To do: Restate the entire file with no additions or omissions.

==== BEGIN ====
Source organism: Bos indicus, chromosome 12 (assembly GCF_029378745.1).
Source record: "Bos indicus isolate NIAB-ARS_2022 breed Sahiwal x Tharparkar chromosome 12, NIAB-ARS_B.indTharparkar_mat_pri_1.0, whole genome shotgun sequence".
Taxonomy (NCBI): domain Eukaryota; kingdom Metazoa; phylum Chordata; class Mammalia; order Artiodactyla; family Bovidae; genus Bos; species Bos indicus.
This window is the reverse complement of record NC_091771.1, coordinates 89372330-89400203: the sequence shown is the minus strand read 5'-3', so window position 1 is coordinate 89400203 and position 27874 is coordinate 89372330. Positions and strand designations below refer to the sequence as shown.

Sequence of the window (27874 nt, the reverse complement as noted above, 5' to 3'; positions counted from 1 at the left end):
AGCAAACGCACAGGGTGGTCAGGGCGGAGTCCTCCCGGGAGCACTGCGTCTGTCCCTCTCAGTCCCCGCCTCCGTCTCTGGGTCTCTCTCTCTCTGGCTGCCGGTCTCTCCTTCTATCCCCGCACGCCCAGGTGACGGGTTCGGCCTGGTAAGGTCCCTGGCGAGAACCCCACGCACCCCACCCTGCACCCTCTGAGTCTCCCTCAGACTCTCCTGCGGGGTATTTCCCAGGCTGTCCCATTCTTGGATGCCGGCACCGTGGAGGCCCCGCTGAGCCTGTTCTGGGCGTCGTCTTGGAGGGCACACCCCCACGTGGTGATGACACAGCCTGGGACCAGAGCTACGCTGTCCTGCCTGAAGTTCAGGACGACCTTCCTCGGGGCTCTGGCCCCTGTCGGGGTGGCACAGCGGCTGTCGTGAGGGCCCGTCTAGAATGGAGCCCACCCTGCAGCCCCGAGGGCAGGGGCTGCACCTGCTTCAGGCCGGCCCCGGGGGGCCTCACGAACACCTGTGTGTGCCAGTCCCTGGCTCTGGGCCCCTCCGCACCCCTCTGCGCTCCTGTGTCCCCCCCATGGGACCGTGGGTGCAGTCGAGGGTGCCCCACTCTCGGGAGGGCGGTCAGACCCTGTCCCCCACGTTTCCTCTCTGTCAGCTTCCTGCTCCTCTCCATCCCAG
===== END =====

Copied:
Source organism: Bos indicus, chromosome 12 (assembly GCF_029378745.1).
Source record: "Bos indicus isolate NIAB-ARS_2022 breed Sahiwal x Tharparkar chromosome 12, NIAB-ARS_B.indTharparkar_mat_pri_1.0, whole genome shotgun sequence".
Taxonomy (NCBI): domain Eukaryota; kingdom Metazoa; phylum Chordata; class Mammalia; order Artiodactyla; family Bovidae; genus Bos; species Bos indicus.
This window is the reverse complement of record NC_091771.1, coordinates 89372330-89400203: the sequence shown is the minus strand read 5'-3', so window position 1 is coordinate 89400203 and position 27874 is coordinate 89372330. Positions and strand designations below refer to the sequence as shown.

Sequence of the window (27874 nt, the reverse complement as noted above, 5' to 3'; positions counted from 1 at the left end):
AGCAAACGCACAGGGTGGTCAGGGCGGAGTCCTCCCGGGAGCACTGCGTCTGTCCCTCTCAGTCCCCGCCTCCGTCTCTGGGTCTCTCTCTCTCTGGCTGCCGGTCTCTCCTTCTATCCCCGCACGCCCAGGTGACGGGTTCGGCCTGGTAAGGTCCCTGGCGAGAACCCCACGCACCCCACCCTGCACCCTCTGAGTCTCCCTCAGACTCTCCTGCGGGGTATTTCCCAGGCTGTCCCATTCTTGGATGCCGGCACCGTGGAGGCCCCGCTGAGCCTGTTCTGGGCGTCGTCTTGGAGGGCACACCCCCACGTGGTGATGACACAGCCTGGGACCAGAGCTACGCTGTCCTGCCTGAAGTTCAGGACGACCTTCCTCGGGGCTCTGGCCCCTGTCGGGGTGGCACAGCGGCTGTCGTGAGGGCCCGTCTAGAATGGAGCCCACCCTGCAGCCCCGAGGGCAGGGGCTGCACCTGCTTCAGGCCGGCCCCGGGGGGCCTCACGAACACCTGTGTGTGCCAGTCCCTGGCTCTGGGCCCCTCCGCACCCCTCTGCGCTCCTGTGTCCCCCCCATGGGACCGTGGGTGCAGTCGAGGGTGCCCCACTCTCGGGAGGGCGGTCAGACCCTGTCCCCCACGTTTCCTCTCTGTCAGCTTCCTGCTCCTCTCCATCCCAG